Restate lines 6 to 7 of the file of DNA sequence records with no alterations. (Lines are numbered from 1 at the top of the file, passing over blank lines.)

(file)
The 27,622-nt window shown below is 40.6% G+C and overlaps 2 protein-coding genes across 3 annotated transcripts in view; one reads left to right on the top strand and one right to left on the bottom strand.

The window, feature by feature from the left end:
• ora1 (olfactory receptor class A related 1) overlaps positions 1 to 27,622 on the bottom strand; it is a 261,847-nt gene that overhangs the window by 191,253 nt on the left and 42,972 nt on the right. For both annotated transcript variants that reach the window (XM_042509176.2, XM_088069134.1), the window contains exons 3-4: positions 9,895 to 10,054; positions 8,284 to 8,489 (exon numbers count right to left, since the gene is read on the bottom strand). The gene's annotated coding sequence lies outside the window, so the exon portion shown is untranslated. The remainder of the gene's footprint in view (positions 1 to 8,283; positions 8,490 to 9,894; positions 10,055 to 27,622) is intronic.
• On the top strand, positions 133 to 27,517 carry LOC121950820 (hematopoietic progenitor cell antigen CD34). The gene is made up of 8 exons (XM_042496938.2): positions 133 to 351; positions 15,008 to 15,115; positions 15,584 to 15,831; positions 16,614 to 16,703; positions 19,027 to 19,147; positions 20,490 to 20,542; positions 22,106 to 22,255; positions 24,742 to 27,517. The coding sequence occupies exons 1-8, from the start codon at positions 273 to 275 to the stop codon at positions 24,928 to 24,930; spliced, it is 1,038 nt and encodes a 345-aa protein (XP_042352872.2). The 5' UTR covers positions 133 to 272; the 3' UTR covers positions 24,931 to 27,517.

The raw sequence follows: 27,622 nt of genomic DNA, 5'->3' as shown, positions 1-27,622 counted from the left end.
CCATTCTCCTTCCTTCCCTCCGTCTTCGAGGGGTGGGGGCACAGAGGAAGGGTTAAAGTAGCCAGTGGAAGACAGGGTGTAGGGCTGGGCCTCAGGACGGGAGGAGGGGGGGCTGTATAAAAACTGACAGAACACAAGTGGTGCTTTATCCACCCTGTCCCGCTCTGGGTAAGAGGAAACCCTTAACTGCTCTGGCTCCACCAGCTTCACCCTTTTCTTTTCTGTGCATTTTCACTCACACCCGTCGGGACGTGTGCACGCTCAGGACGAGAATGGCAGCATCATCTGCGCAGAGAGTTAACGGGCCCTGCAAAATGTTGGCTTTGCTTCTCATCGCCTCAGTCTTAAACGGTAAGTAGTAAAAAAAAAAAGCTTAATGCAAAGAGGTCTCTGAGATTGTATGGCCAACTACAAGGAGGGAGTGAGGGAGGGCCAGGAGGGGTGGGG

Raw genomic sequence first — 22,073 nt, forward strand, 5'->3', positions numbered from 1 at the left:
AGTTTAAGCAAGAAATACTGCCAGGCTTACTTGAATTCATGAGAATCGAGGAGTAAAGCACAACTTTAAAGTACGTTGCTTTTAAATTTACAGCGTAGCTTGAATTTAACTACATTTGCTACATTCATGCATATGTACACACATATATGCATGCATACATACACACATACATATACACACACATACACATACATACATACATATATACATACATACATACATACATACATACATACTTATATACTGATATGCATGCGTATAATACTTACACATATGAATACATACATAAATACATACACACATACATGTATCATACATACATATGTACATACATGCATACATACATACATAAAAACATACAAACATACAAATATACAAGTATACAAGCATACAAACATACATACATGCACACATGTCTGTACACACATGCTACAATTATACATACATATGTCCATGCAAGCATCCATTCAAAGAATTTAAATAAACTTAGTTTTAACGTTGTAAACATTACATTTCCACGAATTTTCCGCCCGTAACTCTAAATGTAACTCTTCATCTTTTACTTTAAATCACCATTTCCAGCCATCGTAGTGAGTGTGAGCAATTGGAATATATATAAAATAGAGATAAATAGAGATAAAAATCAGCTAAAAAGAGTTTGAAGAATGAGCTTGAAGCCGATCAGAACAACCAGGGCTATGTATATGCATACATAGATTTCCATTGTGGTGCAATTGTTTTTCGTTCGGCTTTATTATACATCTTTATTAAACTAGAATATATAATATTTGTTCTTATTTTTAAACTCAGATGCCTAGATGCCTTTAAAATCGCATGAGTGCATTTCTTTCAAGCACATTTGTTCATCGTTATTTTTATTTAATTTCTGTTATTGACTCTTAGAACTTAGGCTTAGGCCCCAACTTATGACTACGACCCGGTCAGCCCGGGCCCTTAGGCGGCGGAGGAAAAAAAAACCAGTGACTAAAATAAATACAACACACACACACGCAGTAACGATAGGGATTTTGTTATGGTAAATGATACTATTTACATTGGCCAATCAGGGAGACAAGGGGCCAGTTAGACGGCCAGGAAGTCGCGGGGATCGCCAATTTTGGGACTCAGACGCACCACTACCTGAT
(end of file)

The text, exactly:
CCATTCTCCTTCCTTCCCTCCGTCTTCGAGGGGTGGGGGCACAGAGGAAGGGTTAAAGTAGCCAGTGGAAGACAGGGTGTAGGGCTGGGCCTCAGGACGGGAGGAGGGGGGGCTGTATAAAAACTGACAGAACACAAGTGGTGCTTTATCCACCCTGTCCCGCTCTGGGTAAGAGGAAACCCTTAACTGCTCTGGCTCCACCAGCTTCACCCTTTTCTTTTCTGTGCATTTTCACTCACACCCGTCGGGACGTGTGCACGCTCAGGACGAGAATGGCAGCATCATCTGCGCAGAGAGTTAACGGGCCCTGCAAAATGTTGGCTTTGCTTCTCATCGCCTCAGTCTTAAACGGTAAGTAGTAAAAAAAAAAAGCTTAATGCAAAGAGGTCTCTGAGATTGTATGGCCAACTACAAGGAGGGAGTGAGGGAGGGCCAGGAGGGGTGGGG

Raw genomic sequence first — 22,073 nt, forward strand, 5'->3', positions numbered from 1 at the left: